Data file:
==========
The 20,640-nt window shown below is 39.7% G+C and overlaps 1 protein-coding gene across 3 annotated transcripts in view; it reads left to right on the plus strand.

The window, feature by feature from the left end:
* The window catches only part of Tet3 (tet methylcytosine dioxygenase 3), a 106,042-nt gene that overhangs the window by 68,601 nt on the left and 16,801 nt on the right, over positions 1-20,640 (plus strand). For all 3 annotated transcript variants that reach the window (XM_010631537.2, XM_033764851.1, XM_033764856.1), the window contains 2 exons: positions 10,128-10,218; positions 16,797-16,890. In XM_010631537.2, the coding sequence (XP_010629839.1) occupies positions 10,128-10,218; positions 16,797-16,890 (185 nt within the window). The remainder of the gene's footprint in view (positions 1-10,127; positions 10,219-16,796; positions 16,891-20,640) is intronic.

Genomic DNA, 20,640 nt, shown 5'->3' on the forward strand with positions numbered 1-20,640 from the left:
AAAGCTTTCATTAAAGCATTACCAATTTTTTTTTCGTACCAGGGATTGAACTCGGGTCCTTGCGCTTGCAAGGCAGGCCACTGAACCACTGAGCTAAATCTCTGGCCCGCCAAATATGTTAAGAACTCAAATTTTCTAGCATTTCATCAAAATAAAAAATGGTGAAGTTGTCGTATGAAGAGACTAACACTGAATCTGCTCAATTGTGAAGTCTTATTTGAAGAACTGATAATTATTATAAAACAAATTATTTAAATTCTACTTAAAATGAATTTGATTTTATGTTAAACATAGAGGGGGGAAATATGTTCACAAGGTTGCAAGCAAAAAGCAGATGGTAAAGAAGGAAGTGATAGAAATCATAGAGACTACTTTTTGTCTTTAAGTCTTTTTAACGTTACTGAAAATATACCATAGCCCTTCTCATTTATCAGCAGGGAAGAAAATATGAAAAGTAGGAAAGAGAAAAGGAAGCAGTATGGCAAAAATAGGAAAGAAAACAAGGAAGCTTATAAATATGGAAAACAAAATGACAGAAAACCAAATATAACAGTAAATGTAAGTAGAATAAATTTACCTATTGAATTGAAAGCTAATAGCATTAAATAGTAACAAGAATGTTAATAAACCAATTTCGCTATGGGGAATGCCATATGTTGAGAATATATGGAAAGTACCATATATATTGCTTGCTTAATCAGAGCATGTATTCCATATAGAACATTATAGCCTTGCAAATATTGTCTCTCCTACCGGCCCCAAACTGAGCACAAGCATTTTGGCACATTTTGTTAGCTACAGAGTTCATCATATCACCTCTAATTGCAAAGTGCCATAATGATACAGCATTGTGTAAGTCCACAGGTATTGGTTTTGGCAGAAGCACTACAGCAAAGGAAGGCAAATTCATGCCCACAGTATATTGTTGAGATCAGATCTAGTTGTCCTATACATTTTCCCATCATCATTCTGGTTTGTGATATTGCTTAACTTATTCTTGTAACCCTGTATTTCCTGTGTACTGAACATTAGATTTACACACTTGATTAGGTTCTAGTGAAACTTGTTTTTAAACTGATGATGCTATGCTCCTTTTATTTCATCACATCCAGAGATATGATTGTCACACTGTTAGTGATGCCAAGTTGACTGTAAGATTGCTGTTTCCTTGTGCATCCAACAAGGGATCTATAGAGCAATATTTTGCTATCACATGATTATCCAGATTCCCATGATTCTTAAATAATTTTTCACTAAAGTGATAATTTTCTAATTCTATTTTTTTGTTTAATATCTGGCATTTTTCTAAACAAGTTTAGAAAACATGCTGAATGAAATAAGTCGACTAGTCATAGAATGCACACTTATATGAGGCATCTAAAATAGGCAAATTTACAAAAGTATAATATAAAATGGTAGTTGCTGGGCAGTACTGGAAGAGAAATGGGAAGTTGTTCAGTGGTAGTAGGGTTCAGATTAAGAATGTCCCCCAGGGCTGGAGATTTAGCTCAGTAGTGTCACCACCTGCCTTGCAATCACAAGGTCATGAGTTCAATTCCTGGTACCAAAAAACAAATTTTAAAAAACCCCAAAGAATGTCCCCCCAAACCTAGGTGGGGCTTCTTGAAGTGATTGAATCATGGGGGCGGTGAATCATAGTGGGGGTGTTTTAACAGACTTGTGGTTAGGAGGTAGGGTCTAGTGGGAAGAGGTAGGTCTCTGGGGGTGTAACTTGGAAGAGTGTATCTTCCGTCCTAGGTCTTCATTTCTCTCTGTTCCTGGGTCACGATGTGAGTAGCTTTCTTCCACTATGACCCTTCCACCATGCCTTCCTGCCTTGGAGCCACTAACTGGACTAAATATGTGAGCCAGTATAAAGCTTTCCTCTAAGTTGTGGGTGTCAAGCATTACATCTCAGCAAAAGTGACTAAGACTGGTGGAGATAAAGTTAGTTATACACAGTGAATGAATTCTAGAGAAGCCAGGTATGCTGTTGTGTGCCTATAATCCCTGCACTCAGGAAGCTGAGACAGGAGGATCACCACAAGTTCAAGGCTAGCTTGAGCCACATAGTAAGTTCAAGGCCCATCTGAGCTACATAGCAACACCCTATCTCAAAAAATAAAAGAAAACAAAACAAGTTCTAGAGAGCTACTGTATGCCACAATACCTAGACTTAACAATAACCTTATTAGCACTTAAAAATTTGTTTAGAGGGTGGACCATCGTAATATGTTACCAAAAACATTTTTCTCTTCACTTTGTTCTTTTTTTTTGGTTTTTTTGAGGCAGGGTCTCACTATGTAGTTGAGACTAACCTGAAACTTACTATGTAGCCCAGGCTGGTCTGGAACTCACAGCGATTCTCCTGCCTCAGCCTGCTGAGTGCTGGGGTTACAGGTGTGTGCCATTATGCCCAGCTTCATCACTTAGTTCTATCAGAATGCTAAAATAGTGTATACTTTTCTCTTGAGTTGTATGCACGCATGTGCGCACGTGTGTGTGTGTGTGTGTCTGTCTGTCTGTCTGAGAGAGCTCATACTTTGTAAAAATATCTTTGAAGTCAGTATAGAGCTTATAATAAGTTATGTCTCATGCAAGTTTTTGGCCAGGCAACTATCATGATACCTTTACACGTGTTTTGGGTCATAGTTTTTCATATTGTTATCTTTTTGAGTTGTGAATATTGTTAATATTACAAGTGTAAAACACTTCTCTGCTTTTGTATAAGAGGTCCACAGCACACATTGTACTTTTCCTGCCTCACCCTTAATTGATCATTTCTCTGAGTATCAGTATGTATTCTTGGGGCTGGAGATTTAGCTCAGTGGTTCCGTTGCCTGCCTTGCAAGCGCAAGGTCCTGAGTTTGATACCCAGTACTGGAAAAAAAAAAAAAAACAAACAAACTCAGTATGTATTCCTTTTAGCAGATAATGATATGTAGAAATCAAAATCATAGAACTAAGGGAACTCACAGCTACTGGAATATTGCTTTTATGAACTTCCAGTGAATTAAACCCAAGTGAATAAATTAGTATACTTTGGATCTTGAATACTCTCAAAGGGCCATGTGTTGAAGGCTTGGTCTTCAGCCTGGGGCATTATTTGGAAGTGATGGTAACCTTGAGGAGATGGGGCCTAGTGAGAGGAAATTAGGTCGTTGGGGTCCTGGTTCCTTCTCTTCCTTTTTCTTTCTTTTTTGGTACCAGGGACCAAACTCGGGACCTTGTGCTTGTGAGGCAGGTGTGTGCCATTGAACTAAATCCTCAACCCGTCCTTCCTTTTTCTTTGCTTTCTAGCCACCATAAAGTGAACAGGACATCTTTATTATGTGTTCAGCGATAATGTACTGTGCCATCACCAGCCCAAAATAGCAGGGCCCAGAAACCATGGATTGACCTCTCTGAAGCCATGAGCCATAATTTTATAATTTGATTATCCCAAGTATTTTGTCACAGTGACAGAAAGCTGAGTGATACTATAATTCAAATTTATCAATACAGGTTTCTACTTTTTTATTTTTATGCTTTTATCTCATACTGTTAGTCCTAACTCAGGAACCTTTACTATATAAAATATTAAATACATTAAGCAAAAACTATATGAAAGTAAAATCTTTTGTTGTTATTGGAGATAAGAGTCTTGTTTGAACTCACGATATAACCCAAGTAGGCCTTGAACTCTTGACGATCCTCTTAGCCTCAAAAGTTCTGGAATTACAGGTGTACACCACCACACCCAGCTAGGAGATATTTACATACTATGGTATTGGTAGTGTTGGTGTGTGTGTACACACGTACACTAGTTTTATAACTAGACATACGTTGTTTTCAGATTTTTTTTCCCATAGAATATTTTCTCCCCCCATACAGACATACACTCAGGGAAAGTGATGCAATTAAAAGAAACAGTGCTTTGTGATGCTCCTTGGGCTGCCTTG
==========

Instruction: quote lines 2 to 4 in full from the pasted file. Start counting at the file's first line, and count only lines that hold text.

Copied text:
The window, feature by feature from the left end:
* The window catches only part of Tet3 (tet methylcytosine dioxygenase 3), a 106,042-nt gene that overhangs the window by 68,601 nt on the left and 16,801 nt on the right, over positions 1-20,640 (plus strand). For all 3 annotated transcript variants that reach the window (XM_010631537.2, XM_033764851.1, XM_033764856.1), the window contains 2 exons: positions 10,128-10,218; positions 16,797-16,890. In XM_010631537.2, the coding sequence (XP_010629839.1) occupies positions 10,128-10,218; positions 16,797-16,890 (185 nt within the window). The remainder of the gene's footprint in view (positions 1-10,127; positions 10,219-16,796; positions 16,891-20,640) is intronic.

Genomic DNA, 20,640 nt, shown 5'->3' on the forward strand with positions numbered 1-20,640 from the left: